The Origin and Growth of the English Constitution

Hannis Taylor

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Editore: Forgotten Books
Formato: PDF
Testo in en
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Dimensioni: 54,72 MB
  • EAN: 9780259653462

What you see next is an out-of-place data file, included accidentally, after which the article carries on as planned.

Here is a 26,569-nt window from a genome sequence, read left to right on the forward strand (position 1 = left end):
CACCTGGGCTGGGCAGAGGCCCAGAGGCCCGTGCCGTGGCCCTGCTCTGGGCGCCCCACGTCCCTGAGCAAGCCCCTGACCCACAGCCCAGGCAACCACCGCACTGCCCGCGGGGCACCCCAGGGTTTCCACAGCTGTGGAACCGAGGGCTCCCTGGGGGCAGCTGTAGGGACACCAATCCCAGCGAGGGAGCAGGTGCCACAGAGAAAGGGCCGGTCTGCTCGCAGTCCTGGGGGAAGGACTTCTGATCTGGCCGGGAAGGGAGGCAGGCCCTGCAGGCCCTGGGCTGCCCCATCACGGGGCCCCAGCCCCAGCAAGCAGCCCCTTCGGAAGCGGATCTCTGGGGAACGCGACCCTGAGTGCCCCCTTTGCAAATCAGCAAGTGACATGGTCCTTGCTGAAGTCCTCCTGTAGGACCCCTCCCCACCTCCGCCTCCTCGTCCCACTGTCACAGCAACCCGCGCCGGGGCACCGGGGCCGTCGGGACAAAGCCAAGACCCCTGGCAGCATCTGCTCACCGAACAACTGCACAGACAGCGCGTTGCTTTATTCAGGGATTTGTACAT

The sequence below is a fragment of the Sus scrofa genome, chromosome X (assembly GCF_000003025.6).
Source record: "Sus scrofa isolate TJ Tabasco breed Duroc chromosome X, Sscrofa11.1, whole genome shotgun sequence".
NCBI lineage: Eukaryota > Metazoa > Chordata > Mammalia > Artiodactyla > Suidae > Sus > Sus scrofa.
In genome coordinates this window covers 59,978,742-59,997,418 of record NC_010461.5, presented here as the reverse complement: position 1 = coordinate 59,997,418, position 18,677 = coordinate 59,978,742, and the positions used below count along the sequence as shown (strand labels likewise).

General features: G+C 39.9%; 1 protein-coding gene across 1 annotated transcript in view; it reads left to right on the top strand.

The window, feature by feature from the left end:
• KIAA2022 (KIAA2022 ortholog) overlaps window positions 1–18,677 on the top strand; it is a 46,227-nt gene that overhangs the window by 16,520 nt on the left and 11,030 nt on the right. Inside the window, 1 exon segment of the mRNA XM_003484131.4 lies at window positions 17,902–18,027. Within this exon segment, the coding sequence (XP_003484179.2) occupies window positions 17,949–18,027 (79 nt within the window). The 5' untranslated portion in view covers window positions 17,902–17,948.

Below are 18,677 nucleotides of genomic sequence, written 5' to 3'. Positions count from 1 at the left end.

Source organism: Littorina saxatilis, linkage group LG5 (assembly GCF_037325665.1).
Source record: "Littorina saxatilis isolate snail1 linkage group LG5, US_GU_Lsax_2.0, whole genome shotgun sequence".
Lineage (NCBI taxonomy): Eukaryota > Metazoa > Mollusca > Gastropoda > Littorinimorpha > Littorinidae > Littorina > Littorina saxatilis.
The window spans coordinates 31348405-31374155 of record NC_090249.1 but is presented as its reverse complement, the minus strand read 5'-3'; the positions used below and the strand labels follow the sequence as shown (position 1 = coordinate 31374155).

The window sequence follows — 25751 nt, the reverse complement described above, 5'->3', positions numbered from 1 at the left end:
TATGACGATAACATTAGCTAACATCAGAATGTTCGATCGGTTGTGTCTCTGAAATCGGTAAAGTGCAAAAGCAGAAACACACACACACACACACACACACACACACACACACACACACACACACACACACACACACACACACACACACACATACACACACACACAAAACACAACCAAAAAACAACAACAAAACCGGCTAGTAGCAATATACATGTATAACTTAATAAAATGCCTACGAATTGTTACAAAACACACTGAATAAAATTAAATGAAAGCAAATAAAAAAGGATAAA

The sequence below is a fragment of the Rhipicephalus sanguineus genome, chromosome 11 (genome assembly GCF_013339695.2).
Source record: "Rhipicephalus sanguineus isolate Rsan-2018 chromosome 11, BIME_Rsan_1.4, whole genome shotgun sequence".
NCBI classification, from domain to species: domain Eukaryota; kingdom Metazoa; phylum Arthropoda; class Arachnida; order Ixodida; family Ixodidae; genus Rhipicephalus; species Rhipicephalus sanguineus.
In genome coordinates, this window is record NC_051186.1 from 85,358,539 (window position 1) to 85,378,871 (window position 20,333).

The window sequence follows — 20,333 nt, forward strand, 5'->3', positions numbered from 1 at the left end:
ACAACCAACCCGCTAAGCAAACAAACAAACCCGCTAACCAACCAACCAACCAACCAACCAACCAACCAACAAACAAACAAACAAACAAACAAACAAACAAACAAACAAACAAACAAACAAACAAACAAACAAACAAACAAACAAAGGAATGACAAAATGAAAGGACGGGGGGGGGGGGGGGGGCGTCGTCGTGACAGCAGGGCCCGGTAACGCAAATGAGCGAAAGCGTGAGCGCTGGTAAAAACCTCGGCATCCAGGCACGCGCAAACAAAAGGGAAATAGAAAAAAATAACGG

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Summary of the Contents of Vol. I: Old-English Commonwealth; Norman Conquest; process of fusion; struggle for the charters; treaty of Runnymede; growth of the law courts and the parliament; The rule or supremacy of law and the sovereignty of parliament the dominant principles of the English constitution; When parliamentary sovereignty reached its full growth; Exclusive right of parliament to authorize taxation; Old-English taxes supplemented by the new feudal taxes; hidage and scutage - the great land-taxes - gradually superseded by taxes upon personal property; fifteenths and tenths; memorable composition of 1334; unsuccessful attempt to levy poll taxes; right of tax-payer to assent to taxation; its connection with the growth of national assemblies; separate negotiation with each estate as to taxation; tax-payer's right dimly recognized during Norman period; conflict with the baronage results in articles 12 and 14 of the Great Charter, and finally in Confirmatio Cartarum; separate negotiations with clergy and commons; fiscal visits of justices from the exchequer; election and representation in the shire courts; representation in the national council a fiscal expedient; first the shires, then the towns represented; Earl Simon's parliament of 1265; Edward I.'s model parliament of 1295; right of nation to tax itself settled by Confirmatio Cartarum; transitions from local to central assent; and from feudal to national taxation; the customs revenue; its probable origin; article 41 of the Great Charter; great and ancient custom of 1275; new or small custom of 1302; origin of tonnage and poundage; summary; after 1322 the customs a part of the permanent revenue; additional subsidies; custom and subsidy levied regularly after 23d of Edward III.; subsidies granted for life to Richard II., Henry V., and Henry VI; Collapse of the immature parliamentary system; emancipation of the monarchy by Edward IV.; overthrow of parliamentary institutions on the Continent; character of the struggle in England; outline of the policy of Edward IV.; the royal authority becomes the dominant force in the state; its vital organ the council; hereditary right; Edward's financial policy; infrequent meetings of parliament; the council becomes an engine of tyranny
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